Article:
A Madeira Tribute to Ben Franklin

The Founders of our Republic were a remarkable lot. But even in such august company, Benjamin Franklin stood out. 

Though he never held high public office, no one else influenced so many different aspects of early American life. Largely unschooled, he became one of the 18th century’s towering figures, as printer and journalist; philosopher, scientist and inventor; public servant and diplomat, and a leader of the American Revolution. And like other Americans of his time, he loved Madeira.

Ten years ago, in 2011, we created a fine Madeira in Franklin's memory, launched at an epic dinner at Philadelphia’s Fork Restaurant, just steps from the site of Franklin’s home and printing office on Market Street. This was the first Madeira we made to honor a Founder—predating our Jefferson, Washington and Madison Madeiras. Bual in style, and selling out within weeks of its release, the wine itself has become something of a legend. 

On the tenth anniversary of that wine’s release, we decided it was time for a second Franklin Madeira. Once again we asked Barbeito’s Ricardo Freitas to create a Madeira worthy of Franklin. It's now here, and it's a beauty. And we are happy to offer it, while it lasts, for just $79.95 a bottle. 

Please note that this is a very limited release, and, when it’s sold out, that’s it. We have no plans to make another for the next few years. 

Behind the Wine
Called Madeira's "Game Changer" by Neal Martin, Ricardo Freitas has the special gift of being able to assemble wines of disparate varieties and ages to create Madeiras where the whole is far greater than the sum of its parts.

His Benjamin Franklin 10th Anniversary Special Reserve perfectly showcases his art. We asked Ricardo to honor Franklin with a Madeira that, like the original Franklin bottling, is Bual in character. And he did indeed start with some stunningly good Bual components. One was 200 liters of superb 1997 vintage Bual from a now-extinct vineyard in Sao Vicente. 

Then he added a 70-year-old Bual he discovered aging in demijohn and bottles in the attic of a house in Calheta, on the island’s South Coast—a subtle homage to the early American practice of aging Madeiras to perfection in demijohn in an attic.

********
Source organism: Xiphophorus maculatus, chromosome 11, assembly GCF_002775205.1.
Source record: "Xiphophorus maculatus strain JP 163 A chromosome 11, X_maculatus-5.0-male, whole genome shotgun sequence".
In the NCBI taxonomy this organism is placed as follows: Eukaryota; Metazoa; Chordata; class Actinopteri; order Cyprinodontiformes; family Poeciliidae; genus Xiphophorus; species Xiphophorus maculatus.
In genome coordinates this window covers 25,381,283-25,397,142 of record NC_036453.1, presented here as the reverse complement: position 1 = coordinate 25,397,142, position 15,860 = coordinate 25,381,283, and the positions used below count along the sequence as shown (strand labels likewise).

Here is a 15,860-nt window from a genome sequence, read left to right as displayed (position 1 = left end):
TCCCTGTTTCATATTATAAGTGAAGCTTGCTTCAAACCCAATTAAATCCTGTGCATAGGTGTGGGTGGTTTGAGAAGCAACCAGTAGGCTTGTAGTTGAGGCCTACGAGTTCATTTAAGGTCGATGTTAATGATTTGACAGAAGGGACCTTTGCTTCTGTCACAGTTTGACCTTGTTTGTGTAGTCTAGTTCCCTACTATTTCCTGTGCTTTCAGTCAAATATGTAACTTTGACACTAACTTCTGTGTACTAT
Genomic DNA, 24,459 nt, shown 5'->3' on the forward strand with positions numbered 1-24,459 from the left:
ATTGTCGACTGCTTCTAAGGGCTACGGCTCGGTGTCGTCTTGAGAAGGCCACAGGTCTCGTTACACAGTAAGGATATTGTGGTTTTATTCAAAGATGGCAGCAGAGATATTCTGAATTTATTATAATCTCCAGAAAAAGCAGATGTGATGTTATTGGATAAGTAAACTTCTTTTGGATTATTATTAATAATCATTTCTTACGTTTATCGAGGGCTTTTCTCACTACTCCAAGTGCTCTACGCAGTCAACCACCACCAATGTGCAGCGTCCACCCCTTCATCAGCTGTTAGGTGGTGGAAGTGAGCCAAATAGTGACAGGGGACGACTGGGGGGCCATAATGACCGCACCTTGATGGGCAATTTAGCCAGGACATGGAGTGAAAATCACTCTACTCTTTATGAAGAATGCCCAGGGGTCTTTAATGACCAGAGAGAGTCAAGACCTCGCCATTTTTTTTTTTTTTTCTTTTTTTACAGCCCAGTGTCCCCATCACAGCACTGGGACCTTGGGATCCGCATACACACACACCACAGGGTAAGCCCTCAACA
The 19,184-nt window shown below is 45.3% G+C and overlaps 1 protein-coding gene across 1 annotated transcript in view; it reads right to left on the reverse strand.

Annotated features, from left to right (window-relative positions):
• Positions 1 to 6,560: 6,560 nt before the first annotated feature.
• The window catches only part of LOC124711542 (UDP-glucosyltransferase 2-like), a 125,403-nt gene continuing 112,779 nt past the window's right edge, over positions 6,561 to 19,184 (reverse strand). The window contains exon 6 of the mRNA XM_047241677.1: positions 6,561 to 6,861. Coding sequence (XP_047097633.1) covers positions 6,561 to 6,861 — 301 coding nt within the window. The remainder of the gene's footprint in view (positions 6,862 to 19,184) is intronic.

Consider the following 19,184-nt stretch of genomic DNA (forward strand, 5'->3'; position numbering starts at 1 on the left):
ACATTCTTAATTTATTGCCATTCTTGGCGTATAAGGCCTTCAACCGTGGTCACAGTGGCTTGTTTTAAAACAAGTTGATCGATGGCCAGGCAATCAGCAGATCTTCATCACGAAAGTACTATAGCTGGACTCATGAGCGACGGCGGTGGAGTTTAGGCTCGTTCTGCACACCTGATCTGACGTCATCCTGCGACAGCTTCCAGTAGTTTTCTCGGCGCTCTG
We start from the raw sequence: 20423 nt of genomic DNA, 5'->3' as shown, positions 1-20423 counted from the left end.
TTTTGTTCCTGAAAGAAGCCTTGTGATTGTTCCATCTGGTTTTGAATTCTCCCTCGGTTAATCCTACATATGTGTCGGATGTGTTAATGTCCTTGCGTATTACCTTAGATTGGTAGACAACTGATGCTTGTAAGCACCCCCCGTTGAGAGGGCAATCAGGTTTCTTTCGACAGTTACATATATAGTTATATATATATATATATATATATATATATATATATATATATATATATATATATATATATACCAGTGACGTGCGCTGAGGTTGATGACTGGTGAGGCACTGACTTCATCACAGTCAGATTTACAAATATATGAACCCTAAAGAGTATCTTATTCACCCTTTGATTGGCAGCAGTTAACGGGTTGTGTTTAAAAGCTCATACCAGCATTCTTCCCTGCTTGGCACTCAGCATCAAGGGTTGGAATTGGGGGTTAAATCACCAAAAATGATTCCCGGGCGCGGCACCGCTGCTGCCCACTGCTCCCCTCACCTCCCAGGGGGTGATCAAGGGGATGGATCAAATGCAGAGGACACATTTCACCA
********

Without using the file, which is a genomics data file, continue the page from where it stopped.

To elevate the wine into the masterpiece category, Ricardo found other amazing components, such an intensely sweet 70-year-old Tinta Negra from a family in Cama de Lobos which he balanced against an entirely different, and much drier, Tinta Negra, also from Cama de Lobos. 

The result is a Madeira of great richness, but with the kind of elegance that’s Ricardo’s trademark. It's very much a Madeira that Franklin himself would have enjoyed.

Franklin and Madeira
Of the many stories about Franklin and Madeira, the most famous is one he wrote himself. Believing that science would one day be able to resurrect the dead, he wished that he could be put in a barrel of Madeira when he died:

"... having a very ardent desire to see and observe the state of America a hundred years hence, I should prefer to any ordinary death, the being immersed in a cask of Madeira wine, with a few friends, till that time, to be then recalled to life by the solar warmth of my dear country!"

He also played a role in Madeira's development, recommending in Poor Richard's Almanack in 1743 that wines shipped by boat to America (like Madeira) be fortified by adding brandy. Within a decade, the addition of a bucket of brandy to each cask of Madeira was a common practice of the island's merchants.

Madeira to the Defense
In his autobiography, Franklin credited Madeira with acquiring a battery of cannon in 1754 to protect Philadelphia during the French and Indian War. Having exhausted his other resources, he asked New York’s Colonial Governor Clinton for the cannon, but he was initially refused. Then, "at a Dinner with his Council where there was great Drinking of Madeira Wine ... (Clinton) soften’d by degrees, and said he would lend us Six. After a few more Bumpers he advanc’d to Ten. And at length he very good-naturedly conceded Eighteen. They were fine Cannon, 18 pounders, with their Carriages."

This wonderful Madeira is a fitting tribute to a great American and a great Madeira lover. However, because of the very limited number of bottles available, we must restrict purchases to three bottles, while supplies last.

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